The next day, we had to climb what locals call the “mountains of the dead”. People told us that five people had died recently along this part of the route, including a pregnant woman. We were climbing for six hours, and there was lots of mud.

We then ran into four bandits carrying machetes and guns. They fired in the air and yelled at us to stop. There were about 40 or 50 of us at that point. They told us to give them everything we had. I gave them $100, or around €88, but they searched me and found $1,200, or around €1,050. A Congolese man tried to run and they shot and killed him. Our group started throwing stones at the bandits so they fired on us again. A Haitian man was hit in the back and two Congolese migrants were also wounded, including a boy who couldn’t have been more than 12 or 13 years old.

"A Congolese man died after being bitten by a snake"

A few hours later, we arrived at Bajo Chiquito in the Darien Gap, and the injured were taken to a hospital. We registered and were able to eat. But the only water we had was from the river, there was no medicine available and there were no showers or toilets so you just had to go out into the jungle. A Congolese man was bitten by a venomous snake while bathing in the river and died soon after.

We each had to pay three dollars, or around €2.60, o sleep in one of the homes on stilts. We ended up staying there for ten days because people told us the towns ahead of us were full.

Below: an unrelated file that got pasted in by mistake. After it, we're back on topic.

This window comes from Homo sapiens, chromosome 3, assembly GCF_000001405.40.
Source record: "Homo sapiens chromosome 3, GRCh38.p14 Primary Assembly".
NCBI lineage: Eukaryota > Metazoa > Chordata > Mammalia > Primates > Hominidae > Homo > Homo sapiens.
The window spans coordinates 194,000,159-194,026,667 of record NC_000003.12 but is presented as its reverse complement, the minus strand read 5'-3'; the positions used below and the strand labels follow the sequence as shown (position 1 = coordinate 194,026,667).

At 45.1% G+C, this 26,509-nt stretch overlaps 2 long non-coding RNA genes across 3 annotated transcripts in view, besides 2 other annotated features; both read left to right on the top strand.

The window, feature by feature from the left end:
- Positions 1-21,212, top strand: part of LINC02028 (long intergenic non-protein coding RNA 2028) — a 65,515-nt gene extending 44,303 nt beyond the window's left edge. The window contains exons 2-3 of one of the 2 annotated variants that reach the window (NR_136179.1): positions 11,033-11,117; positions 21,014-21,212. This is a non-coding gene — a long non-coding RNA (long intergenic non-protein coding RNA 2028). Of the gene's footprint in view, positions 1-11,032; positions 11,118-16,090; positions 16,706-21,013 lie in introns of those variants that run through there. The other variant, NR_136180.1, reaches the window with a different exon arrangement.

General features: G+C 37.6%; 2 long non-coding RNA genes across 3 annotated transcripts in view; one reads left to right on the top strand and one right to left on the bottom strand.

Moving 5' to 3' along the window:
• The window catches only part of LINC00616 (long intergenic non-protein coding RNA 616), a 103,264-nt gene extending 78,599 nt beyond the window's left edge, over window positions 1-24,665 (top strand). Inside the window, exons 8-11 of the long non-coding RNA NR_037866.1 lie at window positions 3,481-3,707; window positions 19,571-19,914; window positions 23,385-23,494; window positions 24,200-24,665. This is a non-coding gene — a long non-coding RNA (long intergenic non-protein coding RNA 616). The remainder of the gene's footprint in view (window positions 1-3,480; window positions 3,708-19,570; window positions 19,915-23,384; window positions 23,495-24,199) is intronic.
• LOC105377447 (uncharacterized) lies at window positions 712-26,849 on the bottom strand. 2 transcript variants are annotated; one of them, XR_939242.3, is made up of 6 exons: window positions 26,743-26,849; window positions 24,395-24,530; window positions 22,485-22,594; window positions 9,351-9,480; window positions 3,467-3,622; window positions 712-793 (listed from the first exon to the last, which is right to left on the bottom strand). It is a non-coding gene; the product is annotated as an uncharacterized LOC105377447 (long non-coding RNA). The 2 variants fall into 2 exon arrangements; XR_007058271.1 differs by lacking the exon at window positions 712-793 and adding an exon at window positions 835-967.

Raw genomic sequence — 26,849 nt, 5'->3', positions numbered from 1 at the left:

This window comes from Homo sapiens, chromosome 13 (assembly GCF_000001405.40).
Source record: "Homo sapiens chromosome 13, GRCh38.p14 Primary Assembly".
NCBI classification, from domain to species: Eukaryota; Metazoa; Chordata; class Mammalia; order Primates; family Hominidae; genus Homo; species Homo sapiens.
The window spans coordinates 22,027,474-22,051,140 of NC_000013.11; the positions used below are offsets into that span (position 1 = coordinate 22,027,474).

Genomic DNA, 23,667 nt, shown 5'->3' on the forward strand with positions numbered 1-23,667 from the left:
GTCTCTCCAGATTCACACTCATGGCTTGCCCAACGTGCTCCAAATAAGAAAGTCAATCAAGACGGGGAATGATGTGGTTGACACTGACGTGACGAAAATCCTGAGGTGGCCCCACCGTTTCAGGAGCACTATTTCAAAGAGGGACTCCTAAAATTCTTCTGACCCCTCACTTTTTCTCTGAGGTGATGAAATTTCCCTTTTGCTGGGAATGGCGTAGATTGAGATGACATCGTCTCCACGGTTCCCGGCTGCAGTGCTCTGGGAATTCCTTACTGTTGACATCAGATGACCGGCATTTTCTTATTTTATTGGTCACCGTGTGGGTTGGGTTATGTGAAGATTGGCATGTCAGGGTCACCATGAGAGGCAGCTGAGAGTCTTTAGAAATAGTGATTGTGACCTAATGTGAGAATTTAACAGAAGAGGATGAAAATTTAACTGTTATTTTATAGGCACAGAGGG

A Congolese man who died from a snake bite was buried near Bajo Chiquito. (Video by Antonio V.)

"Migrants are traveling in the middle of the jungle"

Migrants often pay local indigenous residents to stay in their homes, Ayala said.

Many migrants say they would never have crossed the Darién Gap jungle if they had known what it would be like. They are traveling in the middle of the jungle, and around 80% of the province of Darién doesn’t have access to running water. Many communities don’t have health centres or schools. The migrants get only the most basic accommodation because that’s how the locals live.

Cuban migrants aboard a truck in Bajo Chiquito. (Video by Antonio V.)

Antonio V. said he and 16 other migrants eventually each paid a driver five dollars, or around €4.40, to take them to the capital. But the driver dropped them off after just 40 minutes in a camp, likely the one in Lajas Blancas.